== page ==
October 22 through the 26 is Bus Safety Week, and the NOCAC (Northwest Ohio Community Action Commission) Head Start Program at the Fulton County Board of Developmental Disabilities is doing their best to get the message out there; not only to their students, but to the community. Jen Fisher, first year Transportation Specialist with Head Start, has brought in some help to aid in communicating the importance of bus safety to the children in the classrooms. This helper’s name is Safety Sam and, while he may only be a stuffed bear no more than eighteen inches tall, he makes a big difference to the kids.
“I wish I could say it was my idea,” Jen Fisher says, “But Safety Sam was created by Tina Heily, the Child Development Coordinator at the EPIC Head Start in Yakima, Washington.” Safety Sam always leaves the children in the classrooms he visits an activity to do in the classroom to reinforce the ideas that were just learned. Notes are also sent home to the parents with ways that they can practice and model the safe practices that their children learned such as buckling their seatbelts when in the car and looking both ways when crossing the street.
“It’s different than me just coming in and talking to them,” says Fisher. She says that this cute bus safety mascot provides the children with easier access and fuller attention to the lessons about transportation safety she is trying to bring to the classroom. Transportation safety is a constant focus in the Head Start classrooms. “Our teachers use a guide to include transportation in the classroom each lesson plan,” says Fisher. “Amy Thomas, our Child Development and Education manager, provides a list of areas that need to be discussed each month.”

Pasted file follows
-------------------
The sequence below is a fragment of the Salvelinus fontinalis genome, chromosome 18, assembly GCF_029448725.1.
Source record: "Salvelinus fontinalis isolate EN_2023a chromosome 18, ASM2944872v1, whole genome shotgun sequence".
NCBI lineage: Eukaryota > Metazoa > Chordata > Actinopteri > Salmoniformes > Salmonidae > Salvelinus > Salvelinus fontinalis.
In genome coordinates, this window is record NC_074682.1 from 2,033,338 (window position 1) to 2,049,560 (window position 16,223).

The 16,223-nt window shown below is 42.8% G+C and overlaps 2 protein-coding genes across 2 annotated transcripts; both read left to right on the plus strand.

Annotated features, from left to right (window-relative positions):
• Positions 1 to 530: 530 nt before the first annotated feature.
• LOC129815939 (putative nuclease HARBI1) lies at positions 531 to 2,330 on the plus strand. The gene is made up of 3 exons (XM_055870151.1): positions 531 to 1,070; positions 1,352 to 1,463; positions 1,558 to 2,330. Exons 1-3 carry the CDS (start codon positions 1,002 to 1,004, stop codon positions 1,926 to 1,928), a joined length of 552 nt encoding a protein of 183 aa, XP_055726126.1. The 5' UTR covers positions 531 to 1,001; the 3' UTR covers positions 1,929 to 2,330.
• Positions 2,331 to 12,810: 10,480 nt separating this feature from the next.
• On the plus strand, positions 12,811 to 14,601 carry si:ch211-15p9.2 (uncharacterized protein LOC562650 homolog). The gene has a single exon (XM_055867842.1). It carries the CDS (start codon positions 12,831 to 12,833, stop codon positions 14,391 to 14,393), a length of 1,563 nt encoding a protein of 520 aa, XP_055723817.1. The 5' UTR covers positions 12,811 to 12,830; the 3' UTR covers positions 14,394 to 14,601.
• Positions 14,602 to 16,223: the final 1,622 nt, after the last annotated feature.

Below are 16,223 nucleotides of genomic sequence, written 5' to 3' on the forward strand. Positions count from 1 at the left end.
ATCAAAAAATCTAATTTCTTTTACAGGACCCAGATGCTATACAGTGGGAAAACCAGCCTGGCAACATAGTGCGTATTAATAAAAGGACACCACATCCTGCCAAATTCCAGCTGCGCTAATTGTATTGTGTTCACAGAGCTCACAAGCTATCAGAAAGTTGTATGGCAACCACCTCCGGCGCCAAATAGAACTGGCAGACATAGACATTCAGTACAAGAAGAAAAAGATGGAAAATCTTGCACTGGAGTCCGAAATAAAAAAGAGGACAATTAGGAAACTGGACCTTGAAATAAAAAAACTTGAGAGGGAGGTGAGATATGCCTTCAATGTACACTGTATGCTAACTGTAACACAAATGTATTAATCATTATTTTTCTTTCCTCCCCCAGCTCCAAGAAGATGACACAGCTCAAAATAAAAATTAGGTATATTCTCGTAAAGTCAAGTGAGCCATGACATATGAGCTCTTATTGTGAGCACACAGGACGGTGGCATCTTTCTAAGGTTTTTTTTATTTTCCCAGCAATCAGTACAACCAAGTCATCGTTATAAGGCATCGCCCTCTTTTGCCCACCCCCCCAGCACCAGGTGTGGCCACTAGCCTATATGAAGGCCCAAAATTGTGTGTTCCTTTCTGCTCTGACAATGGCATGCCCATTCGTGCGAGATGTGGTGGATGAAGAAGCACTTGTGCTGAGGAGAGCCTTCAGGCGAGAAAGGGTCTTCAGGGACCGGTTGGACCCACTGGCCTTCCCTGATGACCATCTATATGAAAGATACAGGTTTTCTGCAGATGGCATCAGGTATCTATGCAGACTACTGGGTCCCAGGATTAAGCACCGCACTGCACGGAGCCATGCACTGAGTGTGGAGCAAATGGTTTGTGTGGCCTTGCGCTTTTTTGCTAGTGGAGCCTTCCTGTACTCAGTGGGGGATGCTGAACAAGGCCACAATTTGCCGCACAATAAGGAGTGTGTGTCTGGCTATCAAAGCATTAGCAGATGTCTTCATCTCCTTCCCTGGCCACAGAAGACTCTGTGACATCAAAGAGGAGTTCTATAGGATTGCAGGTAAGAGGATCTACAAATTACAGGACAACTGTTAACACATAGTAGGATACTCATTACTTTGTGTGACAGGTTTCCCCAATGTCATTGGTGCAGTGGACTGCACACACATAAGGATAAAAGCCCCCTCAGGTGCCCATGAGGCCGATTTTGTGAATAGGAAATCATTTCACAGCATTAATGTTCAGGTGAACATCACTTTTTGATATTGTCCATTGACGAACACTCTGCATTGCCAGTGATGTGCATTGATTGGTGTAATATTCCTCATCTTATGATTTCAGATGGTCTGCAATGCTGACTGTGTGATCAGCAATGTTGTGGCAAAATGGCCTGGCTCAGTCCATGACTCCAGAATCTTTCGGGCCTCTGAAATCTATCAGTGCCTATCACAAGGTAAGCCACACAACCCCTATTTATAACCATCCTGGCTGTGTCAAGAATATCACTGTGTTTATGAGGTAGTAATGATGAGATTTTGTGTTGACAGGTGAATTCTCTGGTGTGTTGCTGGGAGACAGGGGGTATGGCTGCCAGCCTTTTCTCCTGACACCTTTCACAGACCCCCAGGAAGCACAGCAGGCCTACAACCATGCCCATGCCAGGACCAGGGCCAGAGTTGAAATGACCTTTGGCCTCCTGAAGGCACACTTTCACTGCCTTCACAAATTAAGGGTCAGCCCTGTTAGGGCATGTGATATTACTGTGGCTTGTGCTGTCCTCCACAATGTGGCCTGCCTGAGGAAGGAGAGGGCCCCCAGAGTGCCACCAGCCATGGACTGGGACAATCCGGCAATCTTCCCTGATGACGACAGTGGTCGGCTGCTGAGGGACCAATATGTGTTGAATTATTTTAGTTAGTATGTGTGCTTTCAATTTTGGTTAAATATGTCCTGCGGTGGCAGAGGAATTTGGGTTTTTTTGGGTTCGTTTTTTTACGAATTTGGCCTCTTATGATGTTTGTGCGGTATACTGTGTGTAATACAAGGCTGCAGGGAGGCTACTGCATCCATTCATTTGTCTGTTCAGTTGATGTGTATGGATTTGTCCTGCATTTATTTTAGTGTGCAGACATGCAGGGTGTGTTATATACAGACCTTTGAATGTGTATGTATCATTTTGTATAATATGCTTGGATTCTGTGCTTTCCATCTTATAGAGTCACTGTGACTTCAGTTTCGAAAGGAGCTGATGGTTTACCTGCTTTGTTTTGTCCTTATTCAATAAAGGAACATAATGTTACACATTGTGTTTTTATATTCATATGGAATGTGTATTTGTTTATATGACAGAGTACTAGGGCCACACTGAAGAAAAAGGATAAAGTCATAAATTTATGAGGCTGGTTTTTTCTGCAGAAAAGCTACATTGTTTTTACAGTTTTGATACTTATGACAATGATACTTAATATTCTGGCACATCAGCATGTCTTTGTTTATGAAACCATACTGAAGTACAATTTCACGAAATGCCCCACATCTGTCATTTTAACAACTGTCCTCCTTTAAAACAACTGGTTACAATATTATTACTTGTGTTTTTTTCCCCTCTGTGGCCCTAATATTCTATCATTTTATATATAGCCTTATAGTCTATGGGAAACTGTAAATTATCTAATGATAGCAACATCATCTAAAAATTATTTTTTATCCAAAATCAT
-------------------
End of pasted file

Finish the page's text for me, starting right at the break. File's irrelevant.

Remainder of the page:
These monthly topics break down in the following way: September focuses on front evacuations, bus safety rules, seatbelt safety (as Head Start buses have seatbelts) Crossing the street and other pedestrian safety measures, and introducing parents to the bus. October is about rear evacuations, waiting for the bus, and boarding the bus. November combines the previous two months and teaches combination evacuations and talks to kids about danger zones. December revisits front evacuations and teaches students about railroad crossings. January is back to rear evacuations, and there is a review of bus and seatbelt safety rules due to the long Christmas break, and the cycle pretty much continues to repeat from there. Clearly, the NOCAC Head Start Program takes bus safety very seriously, and many of these transportation rules and lessons will help keep the children safe on the road and the sidewalk throughout their lives.
The Head Start program is clearly doing a great job with the preschoolers, and what’s more, they’re doing it free of charge for families who meet the income guidelines. Yes, NOCAC Head Start provides free preschool for children ages three to five. This free program prepares children for kindergarten and provides healthy meals and snacks. The staff is all qualified and degreed, and children with special needs are more than welcome in the program. This great service is funded by the Department of Health and Human Services and the ACF, and the grant amount issued covers 80% of the program costs used for this project.
So, take Bus Safety Week as an opportunity to promote safety, not just for children, but for everyone, on our roads. Buckle up even when the kids aren’t around, and check again before pulling into that intersection. Have a safe and happy, Bus Safety Week.